French people are optimistic about zero carbon aircraft survey says

Survey low-carbon aircraft

French people are optimistic about zero carbon aircraft survey says

According to a survey carried out on behalf of GIFAS at the Paris Air Show, the French seem to think that manufacturers will be able to find solutions (including hydrogen) to reduce their carbon footprint.

Are the French optimistic about zero carbon aircraft? That’s what this IFOP survey of a thousand people clearly shows. Among the most striking points is the fact that 88% of those surveyed said that the aerospace industry acts as an international showcase for France’s expertise in cutting-edge technologies. In a smaller proportion (but still a large majority), 72% think that the aeronautics sector will succeed in innovating to reduce the impact of air transport on the environment in the coming years. Moreover, a majority of those questioned (59%) think that it is better to support the industry to adapt rather than to limit air traffic.

Next came THE question on French people’s assessment of the solutions that are considered to reduce emissions. They were told that the aeronautics sector was looking at a wide range of solutions. Electric, hybrid or hydrogen propulsion and sustainable fuels to name a few. It turns out that 66% of respondents are optimistic about this research. Only 20% are not.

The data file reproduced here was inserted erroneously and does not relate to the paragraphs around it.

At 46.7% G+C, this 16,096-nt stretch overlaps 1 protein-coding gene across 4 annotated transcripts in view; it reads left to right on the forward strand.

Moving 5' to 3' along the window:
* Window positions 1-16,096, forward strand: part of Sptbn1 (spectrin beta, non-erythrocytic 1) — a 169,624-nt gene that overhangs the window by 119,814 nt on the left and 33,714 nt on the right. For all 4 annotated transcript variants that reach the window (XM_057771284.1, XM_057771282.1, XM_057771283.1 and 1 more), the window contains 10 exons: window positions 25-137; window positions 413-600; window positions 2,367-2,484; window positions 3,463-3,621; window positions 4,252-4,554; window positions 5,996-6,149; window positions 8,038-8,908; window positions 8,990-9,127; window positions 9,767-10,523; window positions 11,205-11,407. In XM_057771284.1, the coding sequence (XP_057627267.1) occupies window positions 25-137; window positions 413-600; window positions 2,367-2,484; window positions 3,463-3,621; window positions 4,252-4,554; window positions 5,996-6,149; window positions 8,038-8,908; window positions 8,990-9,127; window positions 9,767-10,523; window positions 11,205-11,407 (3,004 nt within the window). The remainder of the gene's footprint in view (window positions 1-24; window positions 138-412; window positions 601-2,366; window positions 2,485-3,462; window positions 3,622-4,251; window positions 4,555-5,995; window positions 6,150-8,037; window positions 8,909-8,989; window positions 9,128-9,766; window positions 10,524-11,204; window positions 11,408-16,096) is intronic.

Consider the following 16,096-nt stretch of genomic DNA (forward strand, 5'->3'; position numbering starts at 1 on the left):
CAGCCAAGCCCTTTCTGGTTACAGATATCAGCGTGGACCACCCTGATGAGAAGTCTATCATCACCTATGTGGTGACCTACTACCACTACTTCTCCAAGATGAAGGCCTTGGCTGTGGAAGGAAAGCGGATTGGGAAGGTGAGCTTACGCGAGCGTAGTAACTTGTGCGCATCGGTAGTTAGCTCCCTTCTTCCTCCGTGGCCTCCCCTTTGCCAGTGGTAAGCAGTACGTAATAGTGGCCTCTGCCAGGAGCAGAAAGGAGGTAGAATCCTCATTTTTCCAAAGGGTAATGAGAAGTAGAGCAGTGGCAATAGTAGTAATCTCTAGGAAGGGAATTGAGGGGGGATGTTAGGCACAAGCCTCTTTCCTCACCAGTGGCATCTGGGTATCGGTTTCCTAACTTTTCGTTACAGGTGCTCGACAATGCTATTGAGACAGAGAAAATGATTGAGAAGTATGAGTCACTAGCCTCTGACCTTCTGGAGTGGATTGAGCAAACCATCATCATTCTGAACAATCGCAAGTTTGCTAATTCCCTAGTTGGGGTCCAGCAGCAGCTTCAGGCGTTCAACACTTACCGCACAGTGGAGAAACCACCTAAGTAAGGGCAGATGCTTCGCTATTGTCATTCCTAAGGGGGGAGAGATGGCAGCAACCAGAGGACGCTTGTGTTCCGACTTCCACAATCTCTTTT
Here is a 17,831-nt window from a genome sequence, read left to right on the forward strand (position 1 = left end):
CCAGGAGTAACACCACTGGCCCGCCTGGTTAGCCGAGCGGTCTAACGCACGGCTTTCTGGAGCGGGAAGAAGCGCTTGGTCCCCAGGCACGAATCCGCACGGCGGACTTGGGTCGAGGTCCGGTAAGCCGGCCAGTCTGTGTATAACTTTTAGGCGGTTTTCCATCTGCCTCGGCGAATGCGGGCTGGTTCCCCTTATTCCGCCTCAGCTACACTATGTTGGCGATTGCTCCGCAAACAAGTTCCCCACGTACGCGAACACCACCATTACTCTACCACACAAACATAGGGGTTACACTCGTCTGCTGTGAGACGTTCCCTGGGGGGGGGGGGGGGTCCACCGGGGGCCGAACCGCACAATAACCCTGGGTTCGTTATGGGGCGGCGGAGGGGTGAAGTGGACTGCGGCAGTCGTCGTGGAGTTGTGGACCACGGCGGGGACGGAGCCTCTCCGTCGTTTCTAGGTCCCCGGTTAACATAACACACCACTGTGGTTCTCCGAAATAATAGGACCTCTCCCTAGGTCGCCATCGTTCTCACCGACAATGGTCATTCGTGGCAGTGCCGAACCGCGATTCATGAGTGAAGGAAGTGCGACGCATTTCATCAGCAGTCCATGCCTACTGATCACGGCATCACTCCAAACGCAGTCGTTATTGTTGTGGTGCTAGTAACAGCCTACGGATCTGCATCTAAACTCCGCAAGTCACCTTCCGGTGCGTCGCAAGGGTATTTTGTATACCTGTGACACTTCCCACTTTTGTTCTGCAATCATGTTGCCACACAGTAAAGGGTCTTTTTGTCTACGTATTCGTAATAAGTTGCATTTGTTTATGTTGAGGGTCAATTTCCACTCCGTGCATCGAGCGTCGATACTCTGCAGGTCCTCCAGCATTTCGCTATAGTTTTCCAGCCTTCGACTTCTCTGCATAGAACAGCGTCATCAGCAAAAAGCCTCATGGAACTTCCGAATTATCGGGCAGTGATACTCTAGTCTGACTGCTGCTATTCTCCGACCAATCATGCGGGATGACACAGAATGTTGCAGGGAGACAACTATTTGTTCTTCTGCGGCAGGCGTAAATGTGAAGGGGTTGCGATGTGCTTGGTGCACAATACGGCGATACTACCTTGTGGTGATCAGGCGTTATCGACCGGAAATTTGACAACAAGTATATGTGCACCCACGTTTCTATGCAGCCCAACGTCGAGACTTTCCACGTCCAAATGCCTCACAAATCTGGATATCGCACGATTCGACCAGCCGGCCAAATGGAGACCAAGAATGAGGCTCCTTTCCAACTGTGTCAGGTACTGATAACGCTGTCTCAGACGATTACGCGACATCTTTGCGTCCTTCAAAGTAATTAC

Have the results of this survey aroused your curiosity about zero carbon aircraft? Then you should read our latest articles on the Paris Air Show. Here are two articles about Airbus’ low-carbon aircraft roadmap and the latest advances of the French brand on hydrogen. And here’s one on Air France policies on SAF.

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Article written by Laurent Meillaud and translated by Logan King 

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About the author

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Logan King

After an unusual career (3 years in the French army followed by a 3-year degree in Applied Foreign Languages), it was my passion for environmental issues that finally caught up with me and led me to join Seiya Consulting and H2 Today in June 2022. First as an end-of-study internship, then as Marketing & Communication Manager and translator at Hydrogen Today.

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